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Increased incidence of myelodysplastic syndrome and acute myeloid leukemia following breast cancer treatment with radiation alone or combined with chemotherapy: a registry cohort analysis 1990-2005

Henry G Kaplan1*, Judith A Malmgren23 and Mary K Atwood1

Author Affiliations

1 Swedish Cancer Institute at Swedish Medical Center, Seattle, WA, USA

2 HealthStat Consulting Inc., Seattle, WA, USA

3 School of Public Health and Community Medicine, Department of Epidemiology, University of Washington, Seattle, WA, USA

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BMC Cancer 2011, 11:260  doi:10.1186/1471-2407-11-260

Published: 21 June 2011



Our objective was to measure myelodysplastic syndrome (MDS) and acute myelogenous leukemia (AML) risk associated with radiation and/or chemotherapy breast cancer (BC) treatment.


Our study cohort was composed of BC patients diagnosed from 1990 to 2005 and followed up for blood disorders, mean length of follow up = 7.17 years, range 2-18 years. 5790 TNM stage 0-III patients treated with surgery alone, radiation and/or chemotherapy were included. Patients without surgery (n = 111), with stem cell transplantation (n = 98), unknown or non-standard chemotherapy regimens (n = 94), lost to follow up (n = 66) or 'cancer status unknown' (n = 67) were excluded. Rates observed at our community based cancer care institution were compared to SEER incidence data for rate ratio (RR) calculations.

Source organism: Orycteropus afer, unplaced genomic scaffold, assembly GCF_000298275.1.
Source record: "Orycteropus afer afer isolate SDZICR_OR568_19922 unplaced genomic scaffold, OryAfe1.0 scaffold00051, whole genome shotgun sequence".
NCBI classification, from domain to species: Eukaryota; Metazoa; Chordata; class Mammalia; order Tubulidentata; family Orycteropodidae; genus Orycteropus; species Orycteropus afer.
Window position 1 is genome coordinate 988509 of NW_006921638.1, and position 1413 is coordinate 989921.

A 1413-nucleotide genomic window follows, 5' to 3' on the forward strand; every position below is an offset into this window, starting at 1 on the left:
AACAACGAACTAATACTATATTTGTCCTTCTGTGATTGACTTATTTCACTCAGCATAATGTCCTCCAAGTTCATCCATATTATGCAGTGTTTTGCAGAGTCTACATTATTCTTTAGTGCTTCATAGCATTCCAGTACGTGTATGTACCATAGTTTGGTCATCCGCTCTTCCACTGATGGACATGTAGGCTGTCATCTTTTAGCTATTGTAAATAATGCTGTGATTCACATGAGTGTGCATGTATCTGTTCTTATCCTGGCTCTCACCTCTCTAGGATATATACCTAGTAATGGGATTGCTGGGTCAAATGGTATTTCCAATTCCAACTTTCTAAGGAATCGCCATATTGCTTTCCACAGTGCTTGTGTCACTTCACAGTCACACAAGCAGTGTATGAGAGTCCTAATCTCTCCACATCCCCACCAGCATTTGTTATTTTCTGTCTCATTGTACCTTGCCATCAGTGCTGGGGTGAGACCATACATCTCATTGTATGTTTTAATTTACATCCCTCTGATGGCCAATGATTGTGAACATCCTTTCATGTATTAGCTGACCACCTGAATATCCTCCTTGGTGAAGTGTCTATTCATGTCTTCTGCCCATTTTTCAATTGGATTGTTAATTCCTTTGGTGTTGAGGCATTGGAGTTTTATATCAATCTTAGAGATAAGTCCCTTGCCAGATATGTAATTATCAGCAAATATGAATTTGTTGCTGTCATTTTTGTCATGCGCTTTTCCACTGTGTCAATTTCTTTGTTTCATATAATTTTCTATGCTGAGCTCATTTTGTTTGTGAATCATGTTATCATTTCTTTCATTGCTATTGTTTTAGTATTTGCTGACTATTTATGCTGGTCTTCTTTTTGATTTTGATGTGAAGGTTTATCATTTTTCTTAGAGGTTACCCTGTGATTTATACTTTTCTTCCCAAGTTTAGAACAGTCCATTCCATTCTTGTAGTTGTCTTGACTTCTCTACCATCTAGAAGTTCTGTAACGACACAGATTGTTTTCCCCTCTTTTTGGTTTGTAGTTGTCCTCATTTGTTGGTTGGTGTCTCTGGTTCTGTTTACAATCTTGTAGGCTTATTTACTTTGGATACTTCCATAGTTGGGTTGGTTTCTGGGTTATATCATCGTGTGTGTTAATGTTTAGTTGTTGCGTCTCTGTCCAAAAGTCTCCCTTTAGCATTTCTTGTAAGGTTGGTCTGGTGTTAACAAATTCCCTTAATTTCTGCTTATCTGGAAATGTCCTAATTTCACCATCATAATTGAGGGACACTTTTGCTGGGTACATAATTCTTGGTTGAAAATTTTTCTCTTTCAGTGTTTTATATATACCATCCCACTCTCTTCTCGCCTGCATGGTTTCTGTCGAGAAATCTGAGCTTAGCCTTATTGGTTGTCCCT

17 cases of MDS/AML (10 MDS/7 AML) occurred during the follow up period, crude rate .29% (95% CI = .17, .47), SEER comparison RR = 3.94 (95% CI = 2.34, 6.15). The RR of MDS in patients age < 65 comparing our cohort incidence to SEER incidence data was 10.88 (95% CI = 3.84, 24.03) and the RR of AML in patients age < 65 was 5.32 (95% CI = 1.31, 14.04). No significant increased risk of MDS or AML was observed in women ≥ 65 or the surgery/chemotherapy-only group. A RR of 3.32 (95% CI = 1.42, 6.45) was observed in the surgery/radiation-only group and a RR of 6.32 (95% CI = 3.03, 11.45) in the surgery/radiation/chemotherapy group. 3 out of 10 MDS cases died of disease at an average 3.8 months post diagnosis and five of seven AML cases died at an average 9 months post diagnosis.


An elevated rate of MDS and AML was observed among breast cancer patients < 65, those treated with radiation and those treated with radiation and chemotherapy compared to available population incidence data. Although a small number of patients are affected, leukemia risk associated with treatment and younger age is significant.